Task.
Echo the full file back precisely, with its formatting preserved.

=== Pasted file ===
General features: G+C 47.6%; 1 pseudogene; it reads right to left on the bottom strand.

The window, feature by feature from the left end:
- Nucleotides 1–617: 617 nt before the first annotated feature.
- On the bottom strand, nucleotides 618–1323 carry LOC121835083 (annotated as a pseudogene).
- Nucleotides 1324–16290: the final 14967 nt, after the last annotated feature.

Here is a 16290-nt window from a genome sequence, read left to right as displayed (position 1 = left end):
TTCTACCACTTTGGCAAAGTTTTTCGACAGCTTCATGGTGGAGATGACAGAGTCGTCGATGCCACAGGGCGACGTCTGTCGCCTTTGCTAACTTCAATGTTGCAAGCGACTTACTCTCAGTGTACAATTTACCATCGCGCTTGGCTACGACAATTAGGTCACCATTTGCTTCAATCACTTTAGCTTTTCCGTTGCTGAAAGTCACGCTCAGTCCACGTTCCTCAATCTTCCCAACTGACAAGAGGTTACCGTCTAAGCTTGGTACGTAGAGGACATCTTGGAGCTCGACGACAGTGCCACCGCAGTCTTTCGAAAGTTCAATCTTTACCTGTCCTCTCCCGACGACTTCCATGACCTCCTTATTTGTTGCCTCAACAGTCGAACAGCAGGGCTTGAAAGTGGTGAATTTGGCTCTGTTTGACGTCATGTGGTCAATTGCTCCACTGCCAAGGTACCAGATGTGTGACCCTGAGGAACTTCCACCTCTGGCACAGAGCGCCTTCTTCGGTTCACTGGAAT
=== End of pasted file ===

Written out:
General features: G+C 47.6%; 1 pseudogene; it reads right to left on the bottom strand.

The window, feature by feature from the left end:
- Nucleotides 1–617: 617 nt before the first annotated feature.
- On the bottom strand, nucleotides 618–1323 carry LOC121835083 (annotated as a pseudogene).
- Nucleotides 1324–16290: the final 14967 nt, after the last annotated feature.

Here is a 16290-nt window from a genome sequence, read left to right as displayed (position 1 = left end):
TTCTACCACTTTGGCAAAGTTTTTCGACAGCTTCATGGTGGAGATGACAGAGTCGTCGATGCCACAGGGCGACGTCTGTCGCCTTTGCTAACTTCAATGTTGCAAGCGACTTACTCTCAGTGTACAATTTACCATCGCGCTTGGCTACGACAATTAGGTCACCATTTGCTTCAATCACTTTAGCTTTTCCGTTGCTGAAAGTCACGCTCAGTCCACGTTCCTCAATCTTCCCAACTGACAAGAGGTTACCGTCTAAGCTTGGTACGTAGAGGACATCTTGGAGCTCGACGACAGTGCCACCGCAGTCTTTCGAAAGTTCAATCTTTACCTGTCCTCTCCCGACGACTTCCATGACCTCCTTATTTGTTGCCTCAACAGTCGAACAGCAGGGCTTGAAAGTGGTGAATTTGGCTCTGTTTGACGTCATGTGGTCAATTGCTCCACTGCCAAGGTACCAGATGTGTGACCCTGAGGAACTTCCACCTCTGGCACAGAGCGCCTTCTTCGGTTCACTGGAAT